Finally I am tackling a turnout, the first I have scratch built in two decades. Having spent a couple of days procrastinating and reading whatever I could find about turnout building I decided it was time to take the plunge and stop worrying about getting it wrong. The planned sequence of events is to bend and cut and shape the rails, then to cut and stain the sleepers, then to fix the sleepers to the template, then to spike the rails in place, remembering to arrange for the switch stand to throw the switch rails. This is the station entrance turnout, built with 25-lb/yd (Code 205) flat-bottomed rail; it is curved, the minimum radius is 34' (756 mm), and it will have loose-heeled switch rails. It is a curved crossing, meaning that the diverging road is curved through the crossing, while the main road has a straight section about 2' before and after the crossing vee (this caught me out when I bent the rails). The turnout timbering is 8" wide (14.8 mm), so plenty of room for spikes. The turnout is part of a larger formation which includes the mine turnout. This shows the entrance turnout. It consists of twelve rails: as it is about 25' long and the maximum rail length used on the CMER is 15', there are four stock rails; then there are two wing rails, two check rails, two running rails and two switch rails. It will require eight fishplates in itself and about 140 spikes. The stock rails are complete, as is the outer check rail. For the avoidance of later confusion I mark each rail with a letter (A to L in this case) as well as the joint numbers at each end. This view shows the angle in the diverging stock rail. I bent this simply by holding one end in the vice and bending the rail (held firmly against a short steel rule) by hand and by eye; two adjustments only were needed. There is more science on paper, but I think this will be accurate enough and as accurate as the original most likely was... The diverging stock rail is straight as far as the switch rail heels and then curves. The crossing vee soldered up. Filing was done largely with an eight-inch file and by eye, with frequent reference to the template. The Code 205 rail is substantial, but on the other hand firm enough that I was able to file robustly and quickly. While soldering I used pins in the baseboard to hold all in place—the holes are still visible. I then turned it over and—after bracing it with two scraps of brass strip which I later removed—soldered from the underside too to ensure a strong joint. Loose assembly of the crossing vee with wing rails, stock rails and check rails. The straight section in the outer (main) road stock rail as it passes the crossing is clear in this perspective. The guard rails have long flares rather than being filed—this is prototypical for the CMER. All of the fixed rails are complete in this view; the crossing vee running rails still need to be trimmed, and then the switch rails are next. First switch rail and its stock rail. I transferred the markings from the template for two sections to file on each rail: the foot only, and then both the foot and the head. In this view I have filed the rebate in the inner stock rail too, Close-up of the mating surfaces of the stock rail and its switch rail. I aimed to file the stock rail back until the file touched the web, whereas I filed the switch rail until the web almost disappeared. To hold the switch rail for filing I cut a suitable oblique groove in a piece of scrap wood and clamped the rail upside-down into the groove, then filed the rail as it protruded at a gentle angle from the edge of the wood. All of this was marked up by eye, but seems to be accurate enough. The result of the careful filing and a number of trial fittings. Both switch rails completed. Next up will be the timbers.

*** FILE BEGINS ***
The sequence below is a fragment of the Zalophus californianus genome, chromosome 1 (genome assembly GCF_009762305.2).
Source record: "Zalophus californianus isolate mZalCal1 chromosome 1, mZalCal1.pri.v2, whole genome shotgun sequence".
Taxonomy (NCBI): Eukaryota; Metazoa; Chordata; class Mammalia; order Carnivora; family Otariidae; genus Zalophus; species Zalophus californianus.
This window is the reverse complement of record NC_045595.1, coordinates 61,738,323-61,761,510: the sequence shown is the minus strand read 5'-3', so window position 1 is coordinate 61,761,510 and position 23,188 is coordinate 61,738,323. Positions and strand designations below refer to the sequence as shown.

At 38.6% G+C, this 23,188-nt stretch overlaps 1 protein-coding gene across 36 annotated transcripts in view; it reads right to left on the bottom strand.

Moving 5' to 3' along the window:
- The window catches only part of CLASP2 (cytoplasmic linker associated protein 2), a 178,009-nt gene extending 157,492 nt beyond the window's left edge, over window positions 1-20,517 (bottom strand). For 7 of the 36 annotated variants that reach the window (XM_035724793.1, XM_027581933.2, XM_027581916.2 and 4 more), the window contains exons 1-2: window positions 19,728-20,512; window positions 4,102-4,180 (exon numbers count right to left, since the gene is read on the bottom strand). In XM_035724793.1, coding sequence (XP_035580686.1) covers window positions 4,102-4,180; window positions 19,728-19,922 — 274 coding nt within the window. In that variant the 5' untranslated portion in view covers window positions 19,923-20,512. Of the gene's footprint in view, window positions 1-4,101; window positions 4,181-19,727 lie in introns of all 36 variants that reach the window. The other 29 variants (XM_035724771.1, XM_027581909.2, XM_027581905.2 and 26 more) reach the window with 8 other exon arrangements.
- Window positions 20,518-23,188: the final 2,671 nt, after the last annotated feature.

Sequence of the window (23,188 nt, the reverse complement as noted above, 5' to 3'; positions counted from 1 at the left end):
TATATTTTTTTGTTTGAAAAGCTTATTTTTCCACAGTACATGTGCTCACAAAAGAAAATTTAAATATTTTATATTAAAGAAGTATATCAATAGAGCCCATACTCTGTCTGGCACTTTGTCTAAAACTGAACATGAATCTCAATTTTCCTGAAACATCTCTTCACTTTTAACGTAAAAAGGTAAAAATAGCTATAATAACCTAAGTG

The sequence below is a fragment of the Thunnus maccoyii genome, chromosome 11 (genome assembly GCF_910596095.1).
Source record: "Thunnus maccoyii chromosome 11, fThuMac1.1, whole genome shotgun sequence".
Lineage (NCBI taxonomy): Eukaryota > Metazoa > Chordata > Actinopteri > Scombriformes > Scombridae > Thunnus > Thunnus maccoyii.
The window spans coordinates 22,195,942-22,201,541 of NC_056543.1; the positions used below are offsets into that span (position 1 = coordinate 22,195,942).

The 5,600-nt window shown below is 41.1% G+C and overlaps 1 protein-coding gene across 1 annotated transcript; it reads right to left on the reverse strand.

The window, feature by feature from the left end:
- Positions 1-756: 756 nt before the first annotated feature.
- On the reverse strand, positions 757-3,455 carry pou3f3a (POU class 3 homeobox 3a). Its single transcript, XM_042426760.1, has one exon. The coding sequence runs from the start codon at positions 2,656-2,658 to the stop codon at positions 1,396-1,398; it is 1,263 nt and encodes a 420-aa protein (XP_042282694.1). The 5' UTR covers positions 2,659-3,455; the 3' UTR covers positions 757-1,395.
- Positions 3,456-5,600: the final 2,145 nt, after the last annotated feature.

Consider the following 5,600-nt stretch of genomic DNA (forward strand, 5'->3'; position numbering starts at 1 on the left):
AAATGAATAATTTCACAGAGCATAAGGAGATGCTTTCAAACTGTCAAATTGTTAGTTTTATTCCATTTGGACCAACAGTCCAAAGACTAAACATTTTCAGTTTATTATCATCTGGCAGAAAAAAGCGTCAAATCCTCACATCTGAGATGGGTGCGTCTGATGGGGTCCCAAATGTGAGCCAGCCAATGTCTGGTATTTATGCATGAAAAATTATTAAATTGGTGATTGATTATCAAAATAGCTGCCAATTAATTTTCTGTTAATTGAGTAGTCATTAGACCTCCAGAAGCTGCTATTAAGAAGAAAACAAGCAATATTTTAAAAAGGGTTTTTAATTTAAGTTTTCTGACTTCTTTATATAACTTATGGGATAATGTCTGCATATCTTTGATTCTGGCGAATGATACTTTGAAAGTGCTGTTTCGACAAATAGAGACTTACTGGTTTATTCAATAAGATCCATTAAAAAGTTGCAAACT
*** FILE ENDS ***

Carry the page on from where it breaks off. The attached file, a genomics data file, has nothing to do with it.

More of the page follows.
13. 1 point
    Having finally completed the insulation and fitting out of my new shed, I now have a hobby room with internal dimension of some 10' x 5'8". Not huge, but large enough to house a reasonable 2mm scale model railway, a table/bench, etc. Because this new space will also be my modelling room, what I intend to do is to construct a layout along the back wall of the shed which will allow the modelling table / workbench to go under the window for natural light to be used when using my lathe, etc. Some time ago I decided to locate my model in the South Hams of Devon, and be a fictional station in that area as the only real railway in the area was the Kingsbridge Branch from the GWR's main line at Brent. The assumption I have made is that the South Devon Railway Company built their line from Exeter to Plymouth as they initially intended by constructing their line from Newton Abbot down to Churston, crossing the River Dart a little to the South West of that station before continuing along the coast to Salcombe, Kingsbridge, and across the South Hams to Modbury, Yealmpton and thence to Plymouth. The line would have been built to Brunel's Broad Gauge. In my little world, the existing real main line from Exeter to Plymouth was also subsequently built along the south of Dartmoor rendering my "old" line little more than an elongated single track branch. The whole of the South Devon Railway was absorbed into the GWR in 1876, and was subsequently converted to "narrow" or standard gauge in May 1892 along with the rest of the GWR's Broad Gauge network. My model will be based c.1906, and will still retain Brunel's Baulk Road track work. The model will comprise a 20" diameter traverser fiddle yard at each end, and a 6'0" long scenic section which will allow me to model a through station with 2 platform roads which will allow trains to pass each other. The buildings will be based on those on the Moretonhampstead and Ashburton branches (both originally Broad Gauge lines in South Devon). At the left hand end, the platform tracks will disappear under a road bridge, the turnout joining them will be off-scene (and will be replicated by the traverser), this will allow a short section of countryside at the right hand end but will not impact on the operational aspect. The diamond crossing in the plan above will actually be a single slip (I just haven't worked out how to draw them in Templot yet ). Over the last couple of days I have made a start on building the baseboards, so will post again when a bit more progress has been made.